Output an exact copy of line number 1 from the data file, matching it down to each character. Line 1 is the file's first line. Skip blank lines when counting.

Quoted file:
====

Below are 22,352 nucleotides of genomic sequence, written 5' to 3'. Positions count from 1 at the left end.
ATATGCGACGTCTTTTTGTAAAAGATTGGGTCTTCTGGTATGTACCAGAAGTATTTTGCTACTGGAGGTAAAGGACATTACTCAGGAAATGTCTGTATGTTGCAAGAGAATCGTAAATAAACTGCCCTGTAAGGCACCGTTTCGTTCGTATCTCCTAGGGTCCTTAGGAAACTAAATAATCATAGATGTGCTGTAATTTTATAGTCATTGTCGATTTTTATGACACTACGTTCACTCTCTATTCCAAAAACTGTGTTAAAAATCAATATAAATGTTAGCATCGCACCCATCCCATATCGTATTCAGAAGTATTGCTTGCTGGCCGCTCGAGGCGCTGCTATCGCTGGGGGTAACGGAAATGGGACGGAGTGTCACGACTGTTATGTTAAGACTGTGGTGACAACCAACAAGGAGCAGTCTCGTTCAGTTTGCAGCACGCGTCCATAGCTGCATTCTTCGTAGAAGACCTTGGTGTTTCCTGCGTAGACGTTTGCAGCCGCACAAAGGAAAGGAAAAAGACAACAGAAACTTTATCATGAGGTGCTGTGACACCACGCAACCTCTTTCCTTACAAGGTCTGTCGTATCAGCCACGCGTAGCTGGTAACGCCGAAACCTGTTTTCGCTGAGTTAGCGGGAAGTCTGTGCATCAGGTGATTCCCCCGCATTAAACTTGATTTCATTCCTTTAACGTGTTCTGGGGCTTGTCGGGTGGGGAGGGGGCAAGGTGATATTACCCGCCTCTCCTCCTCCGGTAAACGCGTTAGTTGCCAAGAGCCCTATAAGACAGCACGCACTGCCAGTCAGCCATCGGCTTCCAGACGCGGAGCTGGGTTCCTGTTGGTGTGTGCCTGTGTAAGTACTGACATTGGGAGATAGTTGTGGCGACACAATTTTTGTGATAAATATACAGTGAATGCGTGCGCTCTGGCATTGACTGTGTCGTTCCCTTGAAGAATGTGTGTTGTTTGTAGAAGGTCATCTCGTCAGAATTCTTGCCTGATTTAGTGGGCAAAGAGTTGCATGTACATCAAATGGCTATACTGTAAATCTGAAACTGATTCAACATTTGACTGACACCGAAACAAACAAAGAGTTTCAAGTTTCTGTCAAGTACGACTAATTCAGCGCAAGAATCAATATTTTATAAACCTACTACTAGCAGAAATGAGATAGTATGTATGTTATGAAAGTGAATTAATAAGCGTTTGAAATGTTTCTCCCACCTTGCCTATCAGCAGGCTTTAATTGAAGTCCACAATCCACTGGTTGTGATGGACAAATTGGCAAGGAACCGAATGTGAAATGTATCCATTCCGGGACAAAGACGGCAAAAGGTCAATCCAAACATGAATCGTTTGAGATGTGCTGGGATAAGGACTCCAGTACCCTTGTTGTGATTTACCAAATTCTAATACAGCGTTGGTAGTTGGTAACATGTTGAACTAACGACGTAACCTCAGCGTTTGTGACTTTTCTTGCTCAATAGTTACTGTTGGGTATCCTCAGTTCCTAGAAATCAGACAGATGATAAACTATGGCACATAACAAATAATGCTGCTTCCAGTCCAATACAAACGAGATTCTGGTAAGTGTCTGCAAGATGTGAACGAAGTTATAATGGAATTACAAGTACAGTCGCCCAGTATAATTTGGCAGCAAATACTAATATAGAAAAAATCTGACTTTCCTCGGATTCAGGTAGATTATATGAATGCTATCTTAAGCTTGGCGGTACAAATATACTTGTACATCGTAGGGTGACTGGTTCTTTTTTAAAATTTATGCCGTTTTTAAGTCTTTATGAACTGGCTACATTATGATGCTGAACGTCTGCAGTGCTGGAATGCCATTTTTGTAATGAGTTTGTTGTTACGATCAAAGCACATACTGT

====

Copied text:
Below are 22,352 nucleotides of genomic sequence, written 5' to 3'. Positions count from 1 at the left end.